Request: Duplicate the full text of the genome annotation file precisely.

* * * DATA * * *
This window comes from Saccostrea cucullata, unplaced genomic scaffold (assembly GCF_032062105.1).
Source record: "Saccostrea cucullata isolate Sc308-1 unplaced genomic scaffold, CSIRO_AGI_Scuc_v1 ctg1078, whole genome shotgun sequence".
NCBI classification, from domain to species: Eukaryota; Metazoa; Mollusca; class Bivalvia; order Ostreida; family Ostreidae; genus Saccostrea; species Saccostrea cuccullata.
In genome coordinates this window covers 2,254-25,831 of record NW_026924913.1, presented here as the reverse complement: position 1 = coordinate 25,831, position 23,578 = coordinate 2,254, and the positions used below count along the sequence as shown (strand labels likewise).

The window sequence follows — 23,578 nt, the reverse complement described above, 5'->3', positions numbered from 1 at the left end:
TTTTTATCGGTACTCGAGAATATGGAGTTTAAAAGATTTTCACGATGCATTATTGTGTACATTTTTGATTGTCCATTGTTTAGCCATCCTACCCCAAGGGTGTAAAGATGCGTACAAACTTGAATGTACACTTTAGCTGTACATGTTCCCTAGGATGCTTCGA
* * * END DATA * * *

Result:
This window comes from Saccostrea cucullata, unplaced genomic scaffold (assembly GCF_032062105.1).
Source record: "Saccostrea cucullata isolate Sc308-1 unplaced genomic scaffold, CSIRO_AGI_Scuc_v1 ctg1078, whole genome shotgun sequence".
NCBI classification, from domain to species: Eukaryota; Metazoa; Mollusca; class Bivalvia; order Ostreida; family Ostreidae; genus Saccostrea; species Saccostrea cuccullata.
In genome coordinates this window covers 2,254-25,831 of record NW_026924913.1, presented here as the reverse complement: position 1 = coordinate 25,831, position 23,578 = coordinate 2,254, and the positions used below count along the sequence as shown (strand labels likewise).

The window sequence follows — 23,578 nt, the reverse complement described above, 5'->3', positions numbered from 1 at the left end:
TTTTTATCGGTACTCGAGAATATGGAGTTTAAAAGATTTTCACGATGCATTATTGTGTACATTTTTGATTGTCCATTGTTTAGCCATCCTACCCCAAGGGTGTAAAGATGCGTACAAACTTGAATGTACACTTTAGCTGTACATGTTCCCTAGGATGCTTCGA